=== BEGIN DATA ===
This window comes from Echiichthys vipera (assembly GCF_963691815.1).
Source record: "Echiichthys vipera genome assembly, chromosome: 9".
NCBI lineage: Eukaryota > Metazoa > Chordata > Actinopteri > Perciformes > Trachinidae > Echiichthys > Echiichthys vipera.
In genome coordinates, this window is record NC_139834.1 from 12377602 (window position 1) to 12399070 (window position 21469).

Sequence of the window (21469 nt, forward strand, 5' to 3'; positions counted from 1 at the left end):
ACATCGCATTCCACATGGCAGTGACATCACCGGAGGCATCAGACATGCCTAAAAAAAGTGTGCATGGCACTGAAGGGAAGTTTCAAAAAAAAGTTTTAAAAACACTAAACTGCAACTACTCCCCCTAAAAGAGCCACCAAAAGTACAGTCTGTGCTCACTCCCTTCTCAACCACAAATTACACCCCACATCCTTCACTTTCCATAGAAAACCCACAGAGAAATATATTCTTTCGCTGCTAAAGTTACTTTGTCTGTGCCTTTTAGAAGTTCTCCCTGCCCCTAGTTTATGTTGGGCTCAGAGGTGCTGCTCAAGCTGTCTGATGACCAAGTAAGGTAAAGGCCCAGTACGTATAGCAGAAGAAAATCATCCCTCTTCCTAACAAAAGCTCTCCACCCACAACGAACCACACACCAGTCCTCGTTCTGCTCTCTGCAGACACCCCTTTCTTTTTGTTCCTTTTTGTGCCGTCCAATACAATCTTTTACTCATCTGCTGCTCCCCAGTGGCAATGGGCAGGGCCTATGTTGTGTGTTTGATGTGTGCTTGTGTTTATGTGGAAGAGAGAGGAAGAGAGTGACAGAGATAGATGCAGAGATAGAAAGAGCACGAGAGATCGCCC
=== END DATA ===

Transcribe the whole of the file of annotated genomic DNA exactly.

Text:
This window comes from Echiichthys vipera (assembly GCF_963691815.1).
Source record: "Echiichthys vipera genome assembly, chromosome: 9".
NCBI lineage: Eukaryota > Metazoa > Chordata > Actinopteri > Perciformes > Trachinidae > Echiichthys > Echiichthys vipera.
In genome coordinates, this window is record NC_139834.1 from 12377602 (window position 1) to 12399070 (window position 21469).

Sequence of the window (21469 nt, forward strand, 5' to 3'; positions counted from 1 at the left end):
ACATCGCATTCCACATGGCAGTGACATCACCGGAGGCATCAGACATGCCTAAAAAAAGTGTGCATGGCACTGAAGGGAAGTTTCAAAAAAAAGTTTTAAAAACACTAAACTGCAACTACTCCCCCTAAAAGAGCCACCAAAAGTACAGTCTGTGCTCACTCCCTTCTCAACCACAAATTACACCCCACATCCTTCACTTTCCATAGAAAACCCACAGAGAAATATATTCTTTCGCTGCTAAAGTTACTTTGTCTGTGCCTTTTAGAAGTTCTCCCTGCCCCTAGTTTATGTTGGGCTCAGAGGTGCTGCTCAAGCTGTCTGATGACCAAGTAAGGTAAAGGCCCAGTACGTATAGCAGAAGAAAATCATCCCTCTTCCTAACAAAAGCTCTCCACCCACAACGAACCACACACCAGTCCTCGTTCTGCTCTCTGCAGACACCCCTTTCTTTTTGTTCCTTTTTGTGCCGTCCAATACAATCTTTTACTCATCTGCTGCTCCCCAGTGGCAATGGGCAGGGCCTATGTTGTGTGTTTGATGTGTGCTTGTGTTTATGTGGAAGAGAGAGGAAGAGAGTGACAGAGATAGATGCAGAGATAGAAAGAGCACGAGAGATCGCCC